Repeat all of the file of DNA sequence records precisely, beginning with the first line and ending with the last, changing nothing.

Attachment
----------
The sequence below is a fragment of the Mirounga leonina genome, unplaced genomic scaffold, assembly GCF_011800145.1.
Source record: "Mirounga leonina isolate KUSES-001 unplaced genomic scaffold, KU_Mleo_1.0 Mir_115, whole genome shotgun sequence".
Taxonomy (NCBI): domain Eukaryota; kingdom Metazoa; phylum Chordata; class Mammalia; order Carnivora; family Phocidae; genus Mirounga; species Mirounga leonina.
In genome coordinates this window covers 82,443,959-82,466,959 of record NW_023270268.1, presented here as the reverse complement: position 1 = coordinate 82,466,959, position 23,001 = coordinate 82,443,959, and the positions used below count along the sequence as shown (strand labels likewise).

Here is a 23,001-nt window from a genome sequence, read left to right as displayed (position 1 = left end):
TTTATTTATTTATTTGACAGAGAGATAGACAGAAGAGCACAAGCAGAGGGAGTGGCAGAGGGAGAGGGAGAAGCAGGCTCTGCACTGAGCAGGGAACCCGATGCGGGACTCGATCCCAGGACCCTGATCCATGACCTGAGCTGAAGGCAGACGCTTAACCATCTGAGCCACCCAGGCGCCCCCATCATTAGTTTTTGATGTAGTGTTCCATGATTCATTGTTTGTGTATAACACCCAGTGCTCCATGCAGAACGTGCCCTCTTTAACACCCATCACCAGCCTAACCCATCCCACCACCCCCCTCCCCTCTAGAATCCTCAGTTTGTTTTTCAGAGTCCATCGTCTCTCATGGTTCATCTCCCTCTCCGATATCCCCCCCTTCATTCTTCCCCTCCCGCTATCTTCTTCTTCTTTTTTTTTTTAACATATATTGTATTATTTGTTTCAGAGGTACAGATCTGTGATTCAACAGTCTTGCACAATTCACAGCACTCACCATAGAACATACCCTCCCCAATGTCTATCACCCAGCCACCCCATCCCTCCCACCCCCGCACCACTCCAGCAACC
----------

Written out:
The sequence below is a fragment of the Mirounga leonina genome, unplaced genomic scaffold, assembly GCF_011800145.1.
Source record: "Mirounga leonina isolate KUSES-001 unplaced genomic scaffold, KU_Mleo_1.0 Mir_115, whole genome shotgun sequence".
Taxonomy (NCBI): domain Eukaryota; kingdom Metazoa; phylum Chordata; class Mammalia; order Carnivora; family Phocidae; genus Mirounga; species Mirounga leonina.
In genome coordinates this window covers 82,443,959-82,466,959 of record NW_023270268.1, presented here as the reverse complement: position 1 = coordinate 82,466,959, position 23,001 = coordinate 82,443,959, and the positions used below count along the sequence as shown (strand labels likewise).

Here is a 23,001-nt window from a genome sequence, read left to right as displayed (position 1 = left end):
TTTATTTATTTATTTGACAGAGAGATAGACAGAAGAGCACAAGCAGAGGGAGTGGCAGAGGGAGAGGGAGAAGCAGGCTCTGCACTGAGCAGGGAACCCGATGCGGGACTCGATCCCAGGACCCTGATCCATGACCTGAGCTGAAGGCAGACGCTTAACCATCTGAGCCACCCAGGCGCCCCCATCATTAGTTTTTGATGTAGTGTTCCATGATTCATTGTTTGTGTATAACACCCAGTGCTCCATGCAGAACGTGCCCTCTTTAACACCCATCACCAGCCTAACCCATCCCACCACCCCCCTCCCCTCTAGAATCCTCAGTTTGTTTTTCAGAGTCCATCGTCTCTCATGGTTCATCTCCCTCTCCGATATCCCCCCCTTCATTCTTCCCCTCCCGCTATCTTCTTCTTCTTTTTTTTTTTAACATATATTGTATTATTTGTTTCAGAGGTACAGATCTGTGATTCAACAGTCTTGCACAATTCACAGCACTCACCATAGAACATACCCTCCCCAATGTCTATCACCCAGCCACCCCATCCCTCCCACCCCCGCACCACTCCAGCAACC